Come winter, lakes once teeming with boats transform into villages of ice houses, where anglers drill holes in the ice and wait for the fish to bite. These houses range from basic to downright luxurious, with some equipped with beds, stoves and heaters for a comfortable retreat. Get in touch with resorts and outfitters on major bodies of water to try out this truly unique experience.

Before planning your Minnesota fishing trip, check with the Department of Natural Resources about fishing seasons, licenses and regulations.

The Jewel golf club in fall

Tee off at The Jewel Golf Club in Lake City / Micah Kvidt

Tee Up for Great Golf

There’s a reason why Minnesota is the only state to have hosted all 13 USGA championships, in addition to the Walker, Curtis and Ryder Cup, as well as several other major tournaments. In fact, there are a few reasons, with beautiful natural settings, excellent course conditions and affordability chief among them.

Golfers will find close to 500 courses scattered throughout the state, 90 percent of which are open to the public. Another potential surprise to visitors is the length of Minnesota’s golf season, which can stretch from April to November depending on the weather. Summer is the most popular time to play thanks to the long days and warm air, and fall brings the added bonus of changing colors, smaller crowds and mild temperatures.  

The wide variety of places to tee off ranges from city and suburban courses to rugged north woods terrain and sweeping Mississippi River Valley vistas. Some areas, including the Twin Cities, Brainerd Lakes area, and the North Shore and Iron Range in northeast Minnesota, have large concentrations of courses that draw both serious and casual golfers to their greens.

A handful of Minnesota’s premier courses were designed by the country’s top golf architects, including Robert Trent Jones, Jack Nicklaus, Arnold Palmer and Minnesota’s own golf legend, Tom Lehman. Three are ranked among Golf Digest’s “100 Greatest Public Courses” in America: The Quarry at Giants Ridge (Biwabik), The Wilderness at Fortune Bay (Tower) and The Classic at Madden’s (Brainerd).

While resort courses have the added bonus of on-site lodging and offer stay-and-play packages, virtually every Minnesota course has hotels, resorts or campgrounds nearby. Variations on the sport, including disc golf, foot golf and mini-golf, can often be played on or near the traditional courses.

Ely summer canoeing

Canoeing in the Boundary Waters / Jillian DeChaine

A Paddler's Paradise

Minnesota’s Department of Natural Resources maintains 32 designated water trails throughout the state for kayakers, canoeists and stand-up paddleboarders. It’s the oldest water trail system in the nation, having started more than 50 years ago and now covering more than 4,500 miles.

These waterways range from quiet, designated wild and scenic stretches of the Mississippi River to whitewater rafting through rocky rapids in northeast Minnesota. Each one rewards paddlers with a distinct personality, and newcomers to the sport or now-and-again adventurers can find outfitters that offer equipment rentals, shuttles, fishing advice, guided outings and classes.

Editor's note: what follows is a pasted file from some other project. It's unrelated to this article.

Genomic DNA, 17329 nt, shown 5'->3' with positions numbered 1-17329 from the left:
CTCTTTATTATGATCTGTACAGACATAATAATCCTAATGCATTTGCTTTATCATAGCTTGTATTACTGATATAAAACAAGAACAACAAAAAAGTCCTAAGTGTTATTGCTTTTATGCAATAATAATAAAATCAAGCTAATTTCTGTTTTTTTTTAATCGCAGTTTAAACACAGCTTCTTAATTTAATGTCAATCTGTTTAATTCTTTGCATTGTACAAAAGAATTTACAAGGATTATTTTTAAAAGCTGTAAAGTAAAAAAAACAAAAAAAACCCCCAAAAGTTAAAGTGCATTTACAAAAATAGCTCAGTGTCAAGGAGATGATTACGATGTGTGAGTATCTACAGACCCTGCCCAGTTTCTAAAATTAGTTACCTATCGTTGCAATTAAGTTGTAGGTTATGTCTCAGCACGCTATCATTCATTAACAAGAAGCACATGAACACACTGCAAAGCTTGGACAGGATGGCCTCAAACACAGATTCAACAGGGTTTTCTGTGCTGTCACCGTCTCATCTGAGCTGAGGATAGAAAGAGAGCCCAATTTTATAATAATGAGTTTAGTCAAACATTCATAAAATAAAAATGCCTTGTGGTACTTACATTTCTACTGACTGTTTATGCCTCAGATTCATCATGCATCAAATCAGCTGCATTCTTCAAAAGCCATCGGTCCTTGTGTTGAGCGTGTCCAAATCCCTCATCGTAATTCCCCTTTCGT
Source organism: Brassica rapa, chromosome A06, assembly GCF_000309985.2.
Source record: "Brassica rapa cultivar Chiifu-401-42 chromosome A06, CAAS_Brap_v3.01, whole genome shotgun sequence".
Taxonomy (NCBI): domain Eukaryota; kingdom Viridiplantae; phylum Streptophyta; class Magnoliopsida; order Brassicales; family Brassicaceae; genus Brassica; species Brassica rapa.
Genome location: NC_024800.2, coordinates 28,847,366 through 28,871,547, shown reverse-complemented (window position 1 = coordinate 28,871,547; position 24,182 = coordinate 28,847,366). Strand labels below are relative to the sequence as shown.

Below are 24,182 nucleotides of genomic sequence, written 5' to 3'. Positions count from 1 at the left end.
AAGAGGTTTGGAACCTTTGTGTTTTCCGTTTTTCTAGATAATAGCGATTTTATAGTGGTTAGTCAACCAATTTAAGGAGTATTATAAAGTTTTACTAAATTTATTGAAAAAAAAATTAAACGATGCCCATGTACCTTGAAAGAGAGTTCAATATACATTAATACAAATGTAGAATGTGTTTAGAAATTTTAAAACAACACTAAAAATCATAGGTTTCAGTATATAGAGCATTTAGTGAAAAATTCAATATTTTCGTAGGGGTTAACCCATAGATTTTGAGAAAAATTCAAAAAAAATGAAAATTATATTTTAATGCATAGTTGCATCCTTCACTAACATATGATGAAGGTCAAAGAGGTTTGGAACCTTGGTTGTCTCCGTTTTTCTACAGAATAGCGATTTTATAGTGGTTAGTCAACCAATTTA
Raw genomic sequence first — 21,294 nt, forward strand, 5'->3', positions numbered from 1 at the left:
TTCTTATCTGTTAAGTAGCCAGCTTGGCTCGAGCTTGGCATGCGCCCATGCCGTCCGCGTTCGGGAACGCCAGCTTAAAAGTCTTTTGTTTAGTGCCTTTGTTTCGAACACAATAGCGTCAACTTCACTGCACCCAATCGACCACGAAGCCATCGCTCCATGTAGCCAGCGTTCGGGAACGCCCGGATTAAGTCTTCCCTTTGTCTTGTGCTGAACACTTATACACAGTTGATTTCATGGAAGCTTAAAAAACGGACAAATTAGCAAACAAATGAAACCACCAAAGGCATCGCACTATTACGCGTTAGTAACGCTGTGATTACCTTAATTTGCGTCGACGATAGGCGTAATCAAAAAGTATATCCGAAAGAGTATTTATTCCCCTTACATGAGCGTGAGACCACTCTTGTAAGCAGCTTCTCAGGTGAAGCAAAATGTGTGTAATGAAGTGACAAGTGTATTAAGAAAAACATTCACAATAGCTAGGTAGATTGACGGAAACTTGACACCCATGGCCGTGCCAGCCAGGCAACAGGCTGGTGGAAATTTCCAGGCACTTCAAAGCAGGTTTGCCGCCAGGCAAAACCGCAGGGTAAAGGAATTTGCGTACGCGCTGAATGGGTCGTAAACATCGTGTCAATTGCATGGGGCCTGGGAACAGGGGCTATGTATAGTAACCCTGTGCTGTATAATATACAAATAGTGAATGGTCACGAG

Winding more than 500 miles through the state, the Mississippi River offers many places to enjoy its scenery. The headwaters emerge as a placid, narrow stream in Itasca State Park near Bemidji, then the river widens and reaches a designated wild and scenic stretch near St. Cloud’s Beaver Islands, and continues on to the broad waters of Lake Pepin, with its barges and riverboats in southern Minnesota’s Bluff Country.

Another massive body of water, Lake Superior delivers some of the state’s most dramatic scenery, along with beloved state parks, roaring rivers and water so clear that a calm day can feel like paddling across glass. Resorts and outfitters from the St. Louis River near Duluth to the Pigeon River on the Canadian border can help paddlers pick the best segments and safest conditions.

Other popular water trails include the St. Louis River, with 7 miles of rapids through Jay Cooke State Park on the North Shore of Lake Superior; the St. Croix River, featuring a 200-foot gorge, ice age potholes and scenic rock formations on the Minnesota-Wisconsin border; and the Root River in southeast Minnesota, with calm water ideal for beginners and families.

But rivers aren’t the only places to get out and paddle. The state’s many lakes, including those in the heart of our biggest cities, are filled with people in kayaks, canoes and on paddleboards when the weather’s nice. Local outfitters rent equipment by the hour or day, and lakeside resorts often have watercraft available for guests to use during their stays.

Last but certainly not least, Minnesota is home to the world-renowned Boundary Waters Canoe Area Wilderness, named one of National Geographic Traveler’s “50 Places of a Lifetime.” This vast preserve of lakes and woods offers a wilderness experience like no other, with more than 1,200 miles of lakes, rivers and streams accessible only by canoe.

There are no roads, buildings, electricity or souvenir shops here; adventurers are as likely to spot wildlife like moose, deer, beavers and bald eagles as they are fellow humans. Nearly 2,200 designated campsites are scattered throughout the Boundary Waters, available without reservations and featuring little more than a patch of land for your tent and a steel fire grate. Area outfitters can help plan a trip that suits your interests and experience level, and will provide all necessary equipment and permits.

Erica Wacker

Erica Wacker is a Midwesterner through and through, growing up in Illinois, going to college in Wisconsin, and settling down in Minnesota. She loves to run, travel with her family, and go to concerts to relive her youth.